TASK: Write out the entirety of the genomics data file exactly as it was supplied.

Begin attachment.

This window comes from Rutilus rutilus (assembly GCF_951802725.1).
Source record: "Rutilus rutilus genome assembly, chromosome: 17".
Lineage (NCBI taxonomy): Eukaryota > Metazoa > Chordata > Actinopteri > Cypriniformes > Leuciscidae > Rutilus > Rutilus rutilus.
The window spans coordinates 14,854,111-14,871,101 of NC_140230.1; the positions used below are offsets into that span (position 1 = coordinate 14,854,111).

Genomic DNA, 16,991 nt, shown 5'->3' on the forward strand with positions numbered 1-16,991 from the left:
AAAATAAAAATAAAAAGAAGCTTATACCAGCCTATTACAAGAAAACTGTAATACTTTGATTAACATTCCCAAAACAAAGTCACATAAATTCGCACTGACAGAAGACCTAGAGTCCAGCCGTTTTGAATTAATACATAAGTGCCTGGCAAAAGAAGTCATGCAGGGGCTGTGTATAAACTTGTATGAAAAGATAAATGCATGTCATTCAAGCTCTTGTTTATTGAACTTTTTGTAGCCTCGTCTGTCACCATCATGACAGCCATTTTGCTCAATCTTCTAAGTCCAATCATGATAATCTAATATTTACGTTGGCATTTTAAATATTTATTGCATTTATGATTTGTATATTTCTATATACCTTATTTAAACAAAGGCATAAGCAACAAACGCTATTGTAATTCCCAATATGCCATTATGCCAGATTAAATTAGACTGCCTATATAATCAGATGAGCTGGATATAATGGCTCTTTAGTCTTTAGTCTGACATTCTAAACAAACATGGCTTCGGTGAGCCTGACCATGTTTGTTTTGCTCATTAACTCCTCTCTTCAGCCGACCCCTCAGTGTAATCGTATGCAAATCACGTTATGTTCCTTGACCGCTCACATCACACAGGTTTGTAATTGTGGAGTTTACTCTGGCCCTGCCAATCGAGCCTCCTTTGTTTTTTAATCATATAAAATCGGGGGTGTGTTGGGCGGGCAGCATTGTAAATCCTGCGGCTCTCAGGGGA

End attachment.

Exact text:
This window comes from Rutilus rutilus (assembly GCF_951802725.1).
Source record: "Rutilus rutilus genome assembly, chromosome: 17".
Lineage (NCBI taxonomy): Eukaryota > Metazoa > Chordata > Actinopteri > Cypriniformes > Leuciscidae > Rutilus > Rutilus rutilus.
The window spans coordinates 14,854,111-14,871,101 of NC_140230.1; the positions used below are offsets into that span (position 1 = coordinate 14,854,111).

Genomic DNA, 16,991 nt, shown 5'->3' on the forward strand with positions numbered 1-16,991 from the left:
AAAATAAAAATAAAAAGAAGCTTATACCAGCCTATTACAAGAAAACTGTAATACTTTGATTAACATTCCCAAAACAAAGTCACATAAATTCGCACTGACAGAAGACCTAGAGTCCAGCCGTTTTGAATTAATACATAAGTGCCTGGCAAAAGAAGTCATGCAGGGGCTGTGTATAAACTTGTATGAAAAGATAAATGCATGTCATTCAAGCTCTTGTTTATTGAACTTTTTGTAGCCTCGTCTGTCACCATCATGACAGCCATTTTGCTCAATCTTCTAAGTCCAATCATGATAATCTAATATTTACGTTGGCATTTTAAATATTTATTGCATTTATGATTTGTATATTTCTATATACCTTATTTAAACAAAGGCATAAGCAACAAACGCTATTGTAATTCCCAATATGCCATTATGCCAGATTAAATTAGACTGCCTATATAATCAGATGAGCTGGATATAATGGCTCTTTAGTCTTTAGTCTGACATTCTAAACAAACATGGCTTCGGTGAGCCTGACCATGTTTGTTTTGCTCATTAACTCCTCTCTTCAGCCGACCCCTCAGTGTAATCGTATGCAAATCACGTTATGTTCCTTGACCGCTCACATCACACAGGTTTGTAATTGTGGAGTTTACTCTGGCCCTGCCAATCGAGCCTCCTTTGTTTTTTAATCATATAAAATCGGGGGTGTGTTGGGCGGGCAGCATTGTAAATCCTGCGGCTCTCAGGGGA